Rotifers

 
 
 

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Filamentous Identification Lab Service. One reason to identify filaments is to determine the filaments characteristics and then determine the type present.  If the type is found out, a root cause can usually be associated with a particular filament.  If the cause is known, then a correction can be made to alleviate problems. Chlorination is only a quick fix.  Without process changes, filaments will grow back after chlorination.

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Training is an integral part of any job. Not everyone is at the same level of training. Many people want beginning concepts and basics. Some need technical information or troubleshooting. Some want equipment, technology or process information.

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At Environmental Leverage® Inc., we have a team of experienced individuals who come into your plant with a fresh pair of eyes.  The system is checked from influent to effluent.  System optimization, equipment efficiency and operational excellence are key components explored. Key Benefits Equipment efficiency Total Cost of Operation reductions Reliability and safety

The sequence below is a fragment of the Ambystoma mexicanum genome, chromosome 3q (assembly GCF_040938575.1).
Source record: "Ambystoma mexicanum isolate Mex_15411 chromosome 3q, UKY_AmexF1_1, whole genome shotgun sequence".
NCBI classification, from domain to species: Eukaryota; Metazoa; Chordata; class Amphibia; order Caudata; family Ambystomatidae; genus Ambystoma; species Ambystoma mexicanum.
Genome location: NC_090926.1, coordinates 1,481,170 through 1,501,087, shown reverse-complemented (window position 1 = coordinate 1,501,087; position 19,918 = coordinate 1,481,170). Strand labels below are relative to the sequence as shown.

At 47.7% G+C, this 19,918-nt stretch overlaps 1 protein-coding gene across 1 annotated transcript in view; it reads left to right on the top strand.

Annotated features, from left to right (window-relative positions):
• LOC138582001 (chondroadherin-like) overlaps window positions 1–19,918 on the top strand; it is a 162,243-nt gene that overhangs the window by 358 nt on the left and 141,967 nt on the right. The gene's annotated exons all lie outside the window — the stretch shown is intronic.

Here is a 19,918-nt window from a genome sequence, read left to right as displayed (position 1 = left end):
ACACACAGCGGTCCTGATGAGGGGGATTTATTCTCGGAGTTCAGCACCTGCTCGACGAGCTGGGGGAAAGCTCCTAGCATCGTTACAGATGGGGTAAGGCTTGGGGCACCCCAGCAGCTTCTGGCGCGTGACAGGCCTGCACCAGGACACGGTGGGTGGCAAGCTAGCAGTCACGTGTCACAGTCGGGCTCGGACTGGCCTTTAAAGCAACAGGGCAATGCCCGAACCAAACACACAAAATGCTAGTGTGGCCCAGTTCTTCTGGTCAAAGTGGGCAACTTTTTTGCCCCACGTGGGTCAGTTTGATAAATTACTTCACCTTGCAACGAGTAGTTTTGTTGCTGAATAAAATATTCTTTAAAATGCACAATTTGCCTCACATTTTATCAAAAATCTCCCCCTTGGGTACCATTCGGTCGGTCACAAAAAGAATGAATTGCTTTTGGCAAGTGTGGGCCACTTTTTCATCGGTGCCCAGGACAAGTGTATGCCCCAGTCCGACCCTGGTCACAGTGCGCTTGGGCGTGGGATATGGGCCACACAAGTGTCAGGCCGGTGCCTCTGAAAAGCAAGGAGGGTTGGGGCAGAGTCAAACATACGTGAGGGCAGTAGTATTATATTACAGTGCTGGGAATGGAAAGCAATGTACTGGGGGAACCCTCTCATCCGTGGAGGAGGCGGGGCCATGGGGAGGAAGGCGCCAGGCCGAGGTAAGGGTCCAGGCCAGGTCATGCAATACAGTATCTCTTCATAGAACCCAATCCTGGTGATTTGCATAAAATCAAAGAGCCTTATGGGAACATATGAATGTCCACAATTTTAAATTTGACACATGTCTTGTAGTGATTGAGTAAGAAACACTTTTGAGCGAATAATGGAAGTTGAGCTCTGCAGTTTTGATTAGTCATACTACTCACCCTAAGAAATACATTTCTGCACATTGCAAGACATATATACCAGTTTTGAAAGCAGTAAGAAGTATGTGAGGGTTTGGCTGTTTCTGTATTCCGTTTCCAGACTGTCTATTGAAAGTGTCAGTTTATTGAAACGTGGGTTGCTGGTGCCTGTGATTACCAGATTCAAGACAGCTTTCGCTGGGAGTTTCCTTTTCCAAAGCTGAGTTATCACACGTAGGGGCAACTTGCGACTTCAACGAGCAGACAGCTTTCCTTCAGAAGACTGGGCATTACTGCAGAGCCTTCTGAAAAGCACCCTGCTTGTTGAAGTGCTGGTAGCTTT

An onsite audit is conducted to examine system parameters, process controls, and current monitor and control procedures. A physical walk-through is conducted, process flow diagrams are examined, previous design criteria are examined and current standard operating procedures are evaluated along with data logs.

 


 

                                                                   

 Rotifers 

What's New!

We now have a brand new "Higher Life Form videos" in our Training CD list. Check out our new Wastewater Training Materials.  We are also in the process of developing an ""Online University" in order to meet the needs of our global customers that cannot travel to our public classes. Stay tuned for details and updates.